A court panel sided with the state on Wednesday and dismissed the remaining legal claims raised in two lawsuits challenging Tennessee’s private school voucher law.
Judges have ruled that the metropolitan governments of Nashville and Shelby County, as well as a group of parents who oppose vouchers, have no legal standing to challenge the 2019 College Savings Accounts Act of the Tennessee, which provides money to taxpayers to pay private school tuition.
Advocates of the vouchers were quick to hail the decision by the three-judge Davidson County Chancery Court panel as a victory for parents who want more educational choice for their children.
“Today is a great day for education freedom in Tennessee,” said Justin Owen, president of the Beacon Center of Tennessee, one of several groups involved in the case.
But the decision could also position the nearly 3-year-old legal dispute for a hearing in a higher court.
“We are reviewing the opinion and will discuss a possible appeal when we return to work next week,” said Wally Dietz, chief legal officer for Metro Nashville.
The justices rejected the argument that both governments suffer financial harm by funding their local public schools when students choose to opt out and enroll in private schools, taking their funding with them.
In a 26-page ruling, they cited a provision of the law that, subject to appropriation by the legislature, replaces any funding lost through vouchers through a facility improvement grant program. schools for the first three years.
Thus, write the judges, “the claims of the plaintiffs are not yet ripe because the ESA replaces the funds diverted for at least three years”.
But their decision does not necessarily close the case.
“We are disappointed with the court order and disagree with its findings,” said Chris Wood, a Nashville attorney representing parents and taxpayers in a second lawsuit against the law. “We are considering our options, which include appealing the court’s decision.”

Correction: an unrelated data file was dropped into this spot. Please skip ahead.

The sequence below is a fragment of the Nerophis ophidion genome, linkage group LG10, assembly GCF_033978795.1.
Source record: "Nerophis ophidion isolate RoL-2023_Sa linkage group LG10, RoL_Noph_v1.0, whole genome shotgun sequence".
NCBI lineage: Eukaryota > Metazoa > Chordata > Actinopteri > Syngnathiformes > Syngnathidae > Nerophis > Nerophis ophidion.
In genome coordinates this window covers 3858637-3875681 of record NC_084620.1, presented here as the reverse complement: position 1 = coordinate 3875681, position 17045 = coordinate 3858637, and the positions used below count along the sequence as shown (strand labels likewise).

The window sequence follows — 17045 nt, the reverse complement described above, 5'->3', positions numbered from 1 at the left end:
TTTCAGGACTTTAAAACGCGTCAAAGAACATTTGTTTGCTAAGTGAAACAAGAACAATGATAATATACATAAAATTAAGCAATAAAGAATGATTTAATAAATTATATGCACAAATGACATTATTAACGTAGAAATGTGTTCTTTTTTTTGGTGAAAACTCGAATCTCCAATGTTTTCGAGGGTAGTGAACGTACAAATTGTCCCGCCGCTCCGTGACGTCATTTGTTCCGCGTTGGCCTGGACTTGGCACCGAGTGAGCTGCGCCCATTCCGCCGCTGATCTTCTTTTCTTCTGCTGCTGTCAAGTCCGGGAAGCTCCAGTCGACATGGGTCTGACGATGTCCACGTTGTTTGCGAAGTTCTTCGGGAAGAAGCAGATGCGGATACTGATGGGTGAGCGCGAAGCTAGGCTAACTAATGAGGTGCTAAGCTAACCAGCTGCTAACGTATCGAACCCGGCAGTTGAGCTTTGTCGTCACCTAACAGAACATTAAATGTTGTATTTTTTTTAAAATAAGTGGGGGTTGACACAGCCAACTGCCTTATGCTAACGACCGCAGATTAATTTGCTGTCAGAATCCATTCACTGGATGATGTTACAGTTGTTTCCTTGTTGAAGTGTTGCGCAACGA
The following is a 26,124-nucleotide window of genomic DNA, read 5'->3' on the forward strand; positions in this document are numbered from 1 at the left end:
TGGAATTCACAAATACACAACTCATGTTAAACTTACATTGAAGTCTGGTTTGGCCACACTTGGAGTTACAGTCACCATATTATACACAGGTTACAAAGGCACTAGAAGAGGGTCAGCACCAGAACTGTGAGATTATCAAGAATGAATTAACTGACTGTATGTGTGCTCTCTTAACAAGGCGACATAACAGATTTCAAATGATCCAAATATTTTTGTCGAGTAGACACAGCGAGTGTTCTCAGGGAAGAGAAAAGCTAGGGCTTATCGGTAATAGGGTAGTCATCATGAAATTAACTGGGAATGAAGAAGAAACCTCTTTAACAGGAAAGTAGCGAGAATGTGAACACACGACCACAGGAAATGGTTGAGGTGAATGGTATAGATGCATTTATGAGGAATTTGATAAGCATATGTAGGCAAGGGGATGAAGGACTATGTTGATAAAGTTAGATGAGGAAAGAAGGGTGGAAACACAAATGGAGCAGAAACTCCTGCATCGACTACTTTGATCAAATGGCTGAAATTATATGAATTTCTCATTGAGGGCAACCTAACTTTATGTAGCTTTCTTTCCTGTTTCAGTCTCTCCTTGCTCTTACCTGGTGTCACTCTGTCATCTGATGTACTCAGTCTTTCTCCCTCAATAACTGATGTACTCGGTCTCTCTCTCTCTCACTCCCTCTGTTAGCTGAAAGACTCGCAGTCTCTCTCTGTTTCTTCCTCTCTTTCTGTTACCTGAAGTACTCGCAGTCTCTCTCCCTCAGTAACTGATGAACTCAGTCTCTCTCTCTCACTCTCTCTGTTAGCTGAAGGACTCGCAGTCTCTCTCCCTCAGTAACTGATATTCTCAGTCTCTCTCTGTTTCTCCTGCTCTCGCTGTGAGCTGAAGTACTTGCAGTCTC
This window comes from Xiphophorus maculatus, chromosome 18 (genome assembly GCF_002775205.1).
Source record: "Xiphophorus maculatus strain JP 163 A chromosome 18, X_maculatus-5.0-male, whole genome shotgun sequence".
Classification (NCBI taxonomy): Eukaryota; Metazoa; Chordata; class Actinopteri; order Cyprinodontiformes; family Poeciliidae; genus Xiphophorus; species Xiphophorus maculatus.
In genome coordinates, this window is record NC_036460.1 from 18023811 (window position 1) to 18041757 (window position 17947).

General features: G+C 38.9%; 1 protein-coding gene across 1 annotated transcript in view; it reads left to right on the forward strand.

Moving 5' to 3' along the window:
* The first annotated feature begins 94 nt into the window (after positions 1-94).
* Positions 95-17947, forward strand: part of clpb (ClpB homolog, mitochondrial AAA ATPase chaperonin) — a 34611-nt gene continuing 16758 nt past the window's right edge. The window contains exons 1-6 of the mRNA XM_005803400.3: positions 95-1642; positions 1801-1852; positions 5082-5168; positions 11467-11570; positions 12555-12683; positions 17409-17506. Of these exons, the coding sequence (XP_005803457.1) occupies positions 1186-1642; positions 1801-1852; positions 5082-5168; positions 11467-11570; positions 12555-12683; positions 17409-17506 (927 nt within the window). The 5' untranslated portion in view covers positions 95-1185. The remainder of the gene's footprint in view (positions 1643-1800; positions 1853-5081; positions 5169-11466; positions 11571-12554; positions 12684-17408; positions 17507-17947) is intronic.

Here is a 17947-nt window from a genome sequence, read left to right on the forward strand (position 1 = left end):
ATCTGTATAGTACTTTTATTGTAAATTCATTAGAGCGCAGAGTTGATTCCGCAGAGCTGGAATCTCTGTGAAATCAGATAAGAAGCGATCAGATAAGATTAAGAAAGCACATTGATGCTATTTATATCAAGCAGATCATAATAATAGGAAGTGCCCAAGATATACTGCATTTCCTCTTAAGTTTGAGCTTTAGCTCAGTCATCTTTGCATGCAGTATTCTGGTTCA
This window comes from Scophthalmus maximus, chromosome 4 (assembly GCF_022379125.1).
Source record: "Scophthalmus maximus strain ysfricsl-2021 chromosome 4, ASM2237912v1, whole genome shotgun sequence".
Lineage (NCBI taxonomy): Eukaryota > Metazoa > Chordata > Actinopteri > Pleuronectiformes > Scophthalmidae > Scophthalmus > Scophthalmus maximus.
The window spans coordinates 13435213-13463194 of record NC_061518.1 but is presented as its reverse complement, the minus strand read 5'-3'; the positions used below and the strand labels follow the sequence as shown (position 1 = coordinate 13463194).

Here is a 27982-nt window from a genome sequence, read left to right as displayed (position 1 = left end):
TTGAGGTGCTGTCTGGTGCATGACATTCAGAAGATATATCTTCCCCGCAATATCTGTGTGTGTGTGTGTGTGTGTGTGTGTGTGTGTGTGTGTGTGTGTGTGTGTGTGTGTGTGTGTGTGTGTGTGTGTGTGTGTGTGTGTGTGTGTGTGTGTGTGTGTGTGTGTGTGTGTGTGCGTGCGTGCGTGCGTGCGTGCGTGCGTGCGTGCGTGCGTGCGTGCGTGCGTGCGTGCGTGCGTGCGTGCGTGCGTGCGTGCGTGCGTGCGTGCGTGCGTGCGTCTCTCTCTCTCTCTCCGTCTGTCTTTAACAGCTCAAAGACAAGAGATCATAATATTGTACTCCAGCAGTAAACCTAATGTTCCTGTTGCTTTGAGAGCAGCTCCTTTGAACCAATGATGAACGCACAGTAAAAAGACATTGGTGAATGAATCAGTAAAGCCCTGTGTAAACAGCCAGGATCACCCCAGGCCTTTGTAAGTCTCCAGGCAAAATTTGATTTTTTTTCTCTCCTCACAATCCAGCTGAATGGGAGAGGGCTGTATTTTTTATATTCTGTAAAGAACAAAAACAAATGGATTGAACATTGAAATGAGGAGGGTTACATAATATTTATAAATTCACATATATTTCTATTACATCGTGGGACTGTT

The decision came from Chancellor Anne Martin, Justice Tammy Harrington and Justice Valerie Smith under a new state law requiring constitutional questions to be heard by three justices representing each of the three major divisions of the state. state instead of a single Nashville-based judge.
But Martin, the Nashville judge who initially declared the law unconstitutional in 2020, wrote that while she agreed on the standing issue, she dissented on other issues, including the plaintiffs’ arguments that vouchers would create unequal education systems. The state constitution stipulates that Tennessee is obligated to maintain a free public school system that provides equal educational opportunities to its residents.
Wednesday’s ruling is the latest in the legal dispute after the Tennessee Supreme Court upheld the troubled bond law in May.
The high court overturned another argument that the law was unconstitutional because it only applied to Davidson and Shelby counties, without local approval. This decision paved the way for the program to launch this school year. Then, in September, the state attorney general’s office urged the panel to dismiss all remaining legal challenges.
A spokeswoman for Governor Bill Lee, who lobbied for the voucher law, did not immediately respond when asked for comment.
Marta Aldrich is senior correspondent and covers the Chalkbeat Tennessee State House. Contact her at [email protected]